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Narrator: Health care workers were the first group in the United States to be offered COVID-19 vaccinations. But several months into the effort, many health care workers remain unconvinced and unprotected.
According to a Washington Post-Kaiser Family Foundation poll, as of early March only 52% of front-line health care workers reported receiving at least their first vaccine dose at the time they were surveyed. Another 18% were scheduled to receive their vaccine. But 30% said they had not decided or were not planning to be vaccinated. And 1 in 6 said that if their employer required them to get vaccinated, they would leave their job.
On this episode of “Beyond the White Coat,” we’ll talk about the challenges health care systems are experiencing in trying to ensure their staff are vaccinated and what can be done to build vaccine confidence.
This conversation was recorded on April 21, 2021, and all data and information are accurate at the time of recording. This is the first of three episodes we’ll be sharing as part of an AAMC project funded by a cooperative agreement from the Centers for Disease Control and Prevention to Improve Clinical and Public Health Outcomes through National Partnerships to Prevent and Control Emerging and Re-Emerging Infectious Disease Threats.
Janis Orlowski, MD: Welcome to today's podcast. I'm Dr. Janis Orlowski, the AAMC's chief health care officer. Today, I'm talking with Dr. Marc Boom, the president and CEO of Houston Methodist in Houston, Texas, and Dr. David Callender, the president and CEO of the Memorial Hermann Health System. In looking at both of your bios right before I started, I actually see that both of you are graduates of Baylor Medical School. Did you know each other in medical school?
David Callender, MD: No. Marc's way younger than I am.
Janis Orlowski, MD: Okay.
Marc Boom, MD: I think we might've been a couple years off.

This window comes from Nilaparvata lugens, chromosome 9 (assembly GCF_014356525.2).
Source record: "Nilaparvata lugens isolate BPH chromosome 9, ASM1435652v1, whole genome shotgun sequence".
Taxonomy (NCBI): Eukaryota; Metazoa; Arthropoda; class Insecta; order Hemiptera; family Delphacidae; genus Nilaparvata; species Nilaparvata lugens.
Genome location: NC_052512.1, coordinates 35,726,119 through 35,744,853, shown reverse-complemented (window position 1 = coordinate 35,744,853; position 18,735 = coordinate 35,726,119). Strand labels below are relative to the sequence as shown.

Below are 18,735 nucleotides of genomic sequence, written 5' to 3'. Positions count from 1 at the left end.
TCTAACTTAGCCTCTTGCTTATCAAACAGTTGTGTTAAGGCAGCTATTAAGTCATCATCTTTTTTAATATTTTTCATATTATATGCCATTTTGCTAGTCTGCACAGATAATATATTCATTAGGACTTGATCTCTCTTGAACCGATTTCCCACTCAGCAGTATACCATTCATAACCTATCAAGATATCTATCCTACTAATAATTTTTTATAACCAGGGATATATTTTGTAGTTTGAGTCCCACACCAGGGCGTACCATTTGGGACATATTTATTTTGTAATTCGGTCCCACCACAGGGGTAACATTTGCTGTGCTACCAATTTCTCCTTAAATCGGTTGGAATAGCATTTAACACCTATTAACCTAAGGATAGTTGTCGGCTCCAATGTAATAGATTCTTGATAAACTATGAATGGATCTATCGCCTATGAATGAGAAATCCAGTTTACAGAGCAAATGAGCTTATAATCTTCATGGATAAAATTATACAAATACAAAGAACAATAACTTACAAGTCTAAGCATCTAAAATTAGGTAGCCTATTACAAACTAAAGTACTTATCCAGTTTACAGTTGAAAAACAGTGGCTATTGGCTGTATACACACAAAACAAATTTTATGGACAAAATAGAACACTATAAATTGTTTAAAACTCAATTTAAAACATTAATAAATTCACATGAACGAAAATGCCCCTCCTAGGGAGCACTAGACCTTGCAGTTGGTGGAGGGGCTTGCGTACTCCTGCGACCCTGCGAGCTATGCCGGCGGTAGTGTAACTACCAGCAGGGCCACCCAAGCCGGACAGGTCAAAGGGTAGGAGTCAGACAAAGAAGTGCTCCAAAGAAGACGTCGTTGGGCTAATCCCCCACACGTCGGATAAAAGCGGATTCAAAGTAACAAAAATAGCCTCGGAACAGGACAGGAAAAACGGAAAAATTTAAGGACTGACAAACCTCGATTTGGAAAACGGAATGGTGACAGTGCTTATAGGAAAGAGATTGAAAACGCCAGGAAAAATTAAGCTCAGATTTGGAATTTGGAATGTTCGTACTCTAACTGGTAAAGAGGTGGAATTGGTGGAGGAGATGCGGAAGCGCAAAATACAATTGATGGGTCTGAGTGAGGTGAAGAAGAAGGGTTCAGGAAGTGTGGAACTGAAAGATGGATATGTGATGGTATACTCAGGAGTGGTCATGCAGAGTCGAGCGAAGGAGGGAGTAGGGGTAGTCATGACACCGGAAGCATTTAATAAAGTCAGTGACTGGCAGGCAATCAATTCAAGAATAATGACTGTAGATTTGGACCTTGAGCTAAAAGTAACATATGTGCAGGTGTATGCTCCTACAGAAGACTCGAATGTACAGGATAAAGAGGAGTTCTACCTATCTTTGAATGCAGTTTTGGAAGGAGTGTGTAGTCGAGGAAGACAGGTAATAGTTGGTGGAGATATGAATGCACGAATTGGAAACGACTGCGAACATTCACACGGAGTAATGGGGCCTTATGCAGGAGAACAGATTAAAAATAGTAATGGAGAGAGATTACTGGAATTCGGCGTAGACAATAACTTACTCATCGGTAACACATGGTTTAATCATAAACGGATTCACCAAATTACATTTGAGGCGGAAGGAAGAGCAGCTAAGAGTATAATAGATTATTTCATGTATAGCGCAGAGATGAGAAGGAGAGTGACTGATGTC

David Callender, MD: Yeah, a couple of years apart.
Janis Orlowski, MD: Well, it's a small world in medicine. So, when I saw the connection, I thought that was terrific. Today, we are going to talk about why health care workers are getting vaccinated at lower rates and what we can do to build vaccine confidence and why it's important. Thanks for joining me today, and let's dive right in. First of all, maybe what I'll do is, David, start with you. Should everyone working in a health care setting be vaccinated?
David Callender, MD: Yes, we think so. Clearly, vaccination ultimately is the best way that we can control the COVID-19 pandemic. I think we also have a role to play as leaders in terms of demonstrating that the vaccines are safe and they're effective. So certainly, that plays a role in our thinking too. But vaccination clearly is the path to controlling COVID-19, and all of us in health care should be vaccinated.
Janis Orlowski, MD: Thanks. Now, Marc, you were one of the few places that actually were mandating vaccination for your employees. And is it for your employees and for your whole medical staff? How did you get to that point and what are your thoughts?
Marc Boom, MD: Yeah, actually, I think we were the first hospital system in the country to mandate vaccine, and there's only been a couple others that I've seen — so far — follow. But in discussions with most of my colleagues around the country and locally, everybody intends to go there. It's a matter of timing and how best to get there. We are now mandatory. There's a June 7th deadline for all of our employees. So as of today, not everybody is vaccinated, but we're getting there quickly. We started about six weeks ago with our new hires, and so all new hires have been mandated for about six weeks. On March 31st, we announced for our managers that they would be required to have at least one dose by April 15th. So that's passed, and we've gotten through that and done very, very well with that. I'm very grateful to that team. We were at 96% of our management before we even did that, and now we are about 86% of our staff and mandated as of June 7th.
The way I see it is — and I learned this early on as a primary care physician — working in health care is a privilege, and with privilege comes responsibility, and that responsibility is caring for our patients and keeping our patients safe. So, I emphatically obviously believe that all of us in health care really have a sacred obligation to keep our patients safe, and one of the ways of doing that is through vaccination against COVID. We've mandated flu vaccine for a dozen years — as have many, many other hospitals around the country — and we really don't see this as any different. We see this as the same going forward — in fact, much more important going forward, because it's obviously so much more deadly than the flu is.